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Do you need an aero road bike?

By Bruce Lin

If you get more aero, then you’ve effectively become faster. You’ve probably heard before that wind resistance is the main force riders have to fight against. This means that improving your aerodynamic efficiency gives you an unquestionable speed advantage.

Watch a modern professional bike race and you’ll likely see a number of riders on the sleek and slippery aero road bikes with advanced stealth-fighter-shaped frames.

Specialized Venge aero road bikeEngineering modern aero bikes is an intensive, technical, and expensive process. Beyond ads and marketing, the world of aerodynamics is mysterious for everyday cyclists. Beyond feel and perception, it’s hard to know for sure how much difference an aero bike will make in everyday riding.

So if you’re looking at spending a few thousand dollars on your next bike, how do you know if an aero bike is worth considering? Can you be frugal and make yourself more aero on your current bike? Here’s what you need to know. 

You don’t need to be fast to experience aero benefits

World Tour pros aren’t the only riders who benefit from improved aerodynamics. Your average rider can still gain valuable speed and time. I spoke to aero expert Mio Suzuki, Senior R&D Engineer leading aerodynamics at Specialized, who talked to me about the testing she’s done with riders of different levels. The magic number is surprisingly low — only 13mph.

Specialized Venge wind tunnel aero testing “One of the findings we’ve made is that from 13mph and up, aerodynamics will come into play pretty significantly and have a very positive effect,” Suzuki says. “That sort of speed is pretty average for a rider who’s not competitive. Obviously, for professionals averaging 20-to-30mph, aerodynamics are important. But when measuring the time difference when moving from point A to point B, you still see noticeable aero time gains at much lower speeds.”

Suzuki explained that when looking at graphs tracking power and speed, it’s hard to tell if weight or stiffness makes any difference. But it’s easier to see when an aero bike is used because there is a quantifiable speed differential. Other than fitness, aerodynamics is the most important single factor that influences your speed on a road bike.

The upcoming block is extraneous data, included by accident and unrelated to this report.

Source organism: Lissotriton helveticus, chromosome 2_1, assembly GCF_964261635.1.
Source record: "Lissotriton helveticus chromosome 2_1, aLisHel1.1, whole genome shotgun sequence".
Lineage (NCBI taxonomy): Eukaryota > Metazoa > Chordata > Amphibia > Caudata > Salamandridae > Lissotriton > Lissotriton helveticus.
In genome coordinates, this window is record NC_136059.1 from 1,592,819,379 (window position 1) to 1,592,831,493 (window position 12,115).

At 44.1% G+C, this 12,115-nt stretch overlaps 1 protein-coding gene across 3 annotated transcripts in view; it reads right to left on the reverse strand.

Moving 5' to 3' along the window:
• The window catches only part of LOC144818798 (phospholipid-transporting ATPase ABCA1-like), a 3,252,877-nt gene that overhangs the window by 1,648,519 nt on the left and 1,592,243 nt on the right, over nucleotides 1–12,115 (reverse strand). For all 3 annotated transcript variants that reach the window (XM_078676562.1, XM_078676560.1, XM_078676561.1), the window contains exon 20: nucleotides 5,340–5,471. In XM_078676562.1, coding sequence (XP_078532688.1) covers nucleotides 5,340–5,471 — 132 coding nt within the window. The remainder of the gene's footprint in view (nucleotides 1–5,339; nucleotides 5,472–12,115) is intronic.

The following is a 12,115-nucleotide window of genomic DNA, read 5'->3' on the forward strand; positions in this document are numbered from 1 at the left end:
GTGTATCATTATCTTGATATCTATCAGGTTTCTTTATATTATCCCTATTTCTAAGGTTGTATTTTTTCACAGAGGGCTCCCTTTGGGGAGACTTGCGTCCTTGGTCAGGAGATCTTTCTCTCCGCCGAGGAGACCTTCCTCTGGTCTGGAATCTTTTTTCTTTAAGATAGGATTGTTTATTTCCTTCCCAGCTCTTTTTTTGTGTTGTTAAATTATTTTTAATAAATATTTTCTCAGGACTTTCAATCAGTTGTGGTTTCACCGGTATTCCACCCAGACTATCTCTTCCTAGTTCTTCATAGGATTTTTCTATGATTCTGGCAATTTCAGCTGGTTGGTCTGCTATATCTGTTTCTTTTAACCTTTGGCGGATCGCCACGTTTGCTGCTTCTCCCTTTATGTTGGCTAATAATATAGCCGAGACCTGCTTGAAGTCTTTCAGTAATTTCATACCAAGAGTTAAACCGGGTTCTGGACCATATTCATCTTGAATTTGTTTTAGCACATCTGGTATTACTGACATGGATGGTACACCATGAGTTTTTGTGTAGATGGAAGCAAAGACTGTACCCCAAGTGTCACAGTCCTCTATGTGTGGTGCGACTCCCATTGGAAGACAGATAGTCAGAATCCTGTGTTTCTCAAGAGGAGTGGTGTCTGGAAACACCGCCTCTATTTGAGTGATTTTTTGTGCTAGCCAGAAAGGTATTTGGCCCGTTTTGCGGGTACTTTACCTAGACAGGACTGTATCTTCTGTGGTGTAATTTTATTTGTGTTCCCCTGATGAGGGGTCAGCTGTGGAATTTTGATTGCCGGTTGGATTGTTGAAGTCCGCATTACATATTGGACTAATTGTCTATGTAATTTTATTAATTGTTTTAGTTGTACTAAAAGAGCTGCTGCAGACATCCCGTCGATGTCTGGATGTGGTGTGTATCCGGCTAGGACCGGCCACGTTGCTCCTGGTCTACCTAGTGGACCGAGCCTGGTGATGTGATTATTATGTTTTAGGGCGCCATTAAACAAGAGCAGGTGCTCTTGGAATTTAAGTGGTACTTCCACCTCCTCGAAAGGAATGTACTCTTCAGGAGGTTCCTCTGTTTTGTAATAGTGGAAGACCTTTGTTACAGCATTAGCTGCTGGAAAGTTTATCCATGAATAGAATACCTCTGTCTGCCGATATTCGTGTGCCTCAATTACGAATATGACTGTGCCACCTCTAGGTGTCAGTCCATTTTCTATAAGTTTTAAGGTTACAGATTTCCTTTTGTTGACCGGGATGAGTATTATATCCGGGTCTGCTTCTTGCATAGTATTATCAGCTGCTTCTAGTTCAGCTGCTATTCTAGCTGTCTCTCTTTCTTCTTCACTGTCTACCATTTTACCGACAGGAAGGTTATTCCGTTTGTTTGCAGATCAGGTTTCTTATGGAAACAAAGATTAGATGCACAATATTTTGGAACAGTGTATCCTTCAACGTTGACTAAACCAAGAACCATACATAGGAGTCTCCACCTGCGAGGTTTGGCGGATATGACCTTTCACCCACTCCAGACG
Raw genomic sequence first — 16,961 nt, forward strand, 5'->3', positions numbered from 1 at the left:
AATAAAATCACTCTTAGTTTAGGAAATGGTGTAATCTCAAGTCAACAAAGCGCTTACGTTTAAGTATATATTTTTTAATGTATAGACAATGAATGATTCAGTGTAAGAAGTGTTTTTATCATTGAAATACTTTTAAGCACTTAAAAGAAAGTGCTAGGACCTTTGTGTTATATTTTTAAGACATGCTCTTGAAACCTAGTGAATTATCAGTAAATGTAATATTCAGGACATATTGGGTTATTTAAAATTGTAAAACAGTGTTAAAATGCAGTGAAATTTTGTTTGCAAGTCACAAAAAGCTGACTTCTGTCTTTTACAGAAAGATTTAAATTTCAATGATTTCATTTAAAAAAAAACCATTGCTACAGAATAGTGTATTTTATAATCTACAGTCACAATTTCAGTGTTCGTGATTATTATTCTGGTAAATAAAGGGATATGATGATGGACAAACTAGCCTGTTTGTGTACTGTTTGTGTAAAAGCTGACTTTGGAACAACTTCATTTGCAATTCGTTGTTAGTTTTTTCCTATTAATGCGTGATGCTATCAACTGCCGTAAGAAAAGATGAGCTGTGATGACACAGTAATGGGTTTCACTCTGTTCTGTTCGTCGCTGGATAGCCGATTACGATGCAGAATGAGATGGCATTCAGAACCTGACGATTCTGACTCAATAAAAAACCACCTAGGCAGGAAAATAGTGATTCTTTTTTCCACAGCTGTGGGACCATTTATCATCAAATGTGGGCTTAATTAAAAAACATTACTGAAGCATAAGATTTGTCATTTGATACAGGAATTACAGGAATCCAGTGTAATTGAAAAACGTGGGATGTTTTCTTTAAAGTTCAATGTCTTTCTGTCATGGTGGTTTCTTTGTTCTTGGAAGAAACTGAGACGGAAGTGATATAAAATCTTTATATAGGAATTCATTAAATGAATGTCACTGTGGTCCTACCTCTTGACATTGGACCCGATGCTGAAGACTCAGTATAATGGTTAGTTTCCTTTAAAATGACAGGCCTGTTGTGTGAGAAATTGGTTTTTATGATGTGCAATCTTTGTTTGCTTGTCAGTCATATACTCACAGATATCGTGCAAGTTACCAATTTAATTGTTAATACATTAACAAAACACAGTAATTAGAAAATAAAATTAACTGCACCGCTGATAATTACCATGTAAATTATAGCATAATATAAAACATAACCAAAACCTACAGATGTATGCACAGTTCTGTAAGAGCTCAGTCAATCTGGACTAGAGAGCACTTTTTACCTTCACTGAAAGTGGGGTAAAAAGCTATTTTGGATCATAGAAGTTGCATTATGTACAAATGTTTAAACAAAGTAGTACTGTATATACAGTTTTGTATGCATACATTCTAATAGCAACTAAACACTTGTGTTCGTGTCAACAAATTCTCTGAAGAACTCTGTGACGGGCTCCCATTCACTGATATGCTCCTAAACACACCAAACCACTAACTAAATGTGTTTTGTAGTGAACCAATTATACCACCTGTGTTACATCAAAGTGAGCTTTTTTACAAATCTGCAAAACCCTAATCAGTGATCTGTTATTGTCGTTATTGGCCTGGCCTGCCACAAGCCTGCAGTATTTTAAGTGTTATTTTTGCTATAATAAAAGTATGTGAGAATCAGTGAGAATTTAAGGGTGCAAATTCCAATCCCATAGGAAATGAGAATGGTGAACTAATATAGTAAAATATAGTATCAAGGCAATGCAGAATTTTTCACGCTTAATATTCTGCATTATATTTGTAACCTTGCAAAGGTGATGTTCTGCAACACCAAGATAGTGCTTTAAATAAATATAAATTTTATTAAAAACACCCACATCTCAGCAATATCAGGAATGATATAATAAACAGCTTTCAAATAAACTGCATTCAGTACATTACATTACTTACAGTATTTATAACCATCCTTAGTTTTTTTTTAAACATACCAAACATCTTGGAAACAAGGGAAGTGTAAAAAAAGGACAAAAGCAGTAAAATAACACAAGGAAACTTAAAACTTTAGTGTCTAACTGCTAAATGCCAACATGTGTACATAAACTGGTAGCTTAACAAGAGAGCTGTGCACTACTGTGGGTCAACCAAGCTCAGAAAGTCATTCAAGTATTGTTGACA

“We track data and make calculations for every category of rider to try and understand the effect of aerodynamics in a lot of different riding scenarios,” Suzuki says. “We have pretty detailed graphs and analyses of a lot of different situations. For your average everyday rider, like me, who’s often riding at 15mph, there's no question it will definitely make you faster.”

Aero bikes don’t compromise ride quality

In the past, reviewers liked to criticize aero bikes for having poor ride quality (either too noodly or too stiff) due to the shape of the frame tubes. But bike makers have put a lot of time, effort, and money into aero bike design and manufacturing to make them feel and ride like non-aero bikes.

Specialized venge cobbles comfortPhilippe Gilbert had no problem riding his aero Venge on the cobbles.

“A lot of manufacturers, including Specialized, are getting smarter about how to construct aero bikes,” Suzuki explains. “It’s definitely a design goal to make an aero bike that still rides like a traditional round-tubed bike.”

Carbon technology has progressed to the point that manufacturers can produce bikes of nearly any shape that exhibit the classic traits of lateral stiffness and vertical compliance. By controlling the carbon lay-up, the possibilities for precisely controlling ride quality are near limitless. When buying aero bikes made in the last five-to-ten years, riders should have few if any concerns about ride quality. 

Even with aluminum bikes, clever hydroforming and welding now allow manufacturers to add stiffness to key points like the bottom bracket and compliance to areas like the seat stays.

“Compared to 10 years ago, aero bikes have evolved quite a bit. They don’t necessarily have the exact same ride feel,” Suzuki says. “But our engineering and manufacturing techniques make it so that aero bikes that too stiff or too noodly, as you say, aren’t really an issue anymore.”

Aero bikes can still climb

Weight is a big deal for riders interested in climbing, and aero bikes generally weigh more than their non-aero counterparts. But the difference may not be as big as you think.

When it comes to weight, advances in manufacturing have brought aero bikes very close to “traditional” road bikes. For example, let’s compare two Specialized road bikes — a 2020 S-Works Venge (left) and a 2020 S-Works Tarmac (right) — that are the same size, with similar builds, and equipped with the same wheels and tires.

Specialized Venge vs. Specialized tarmacThe Venge weighs 15 lbs 15 oz while the Tarmac weighs 14 lbs 12 oz. Okay, one bike is a pound lighter. That might seem like a lot, but for most riders, the overall aero benefits will outweigh the climbing benefits. 

Consider that the rider makes up the far larger percentage of the overall weight of the rider and bike combo. A single pound really only matters to riders who exist at the extremes of weight or performance. (To learn more about the effects of bike weight, check out our Does Bike Weight Matter article.)

Also, aerodynamics still come into play on climbs. Suzuki points out that the 13mph speed where aerodynamics make a positive difference is mainly quoted for flat terrain, but it’s applicable to climbing as well. The wind resistance at 13mph is the same going uphill or down. Less wind resistance will increase your speed uphill. Only on very steep gradients are you moving slow enough for weight to be a bigger factor.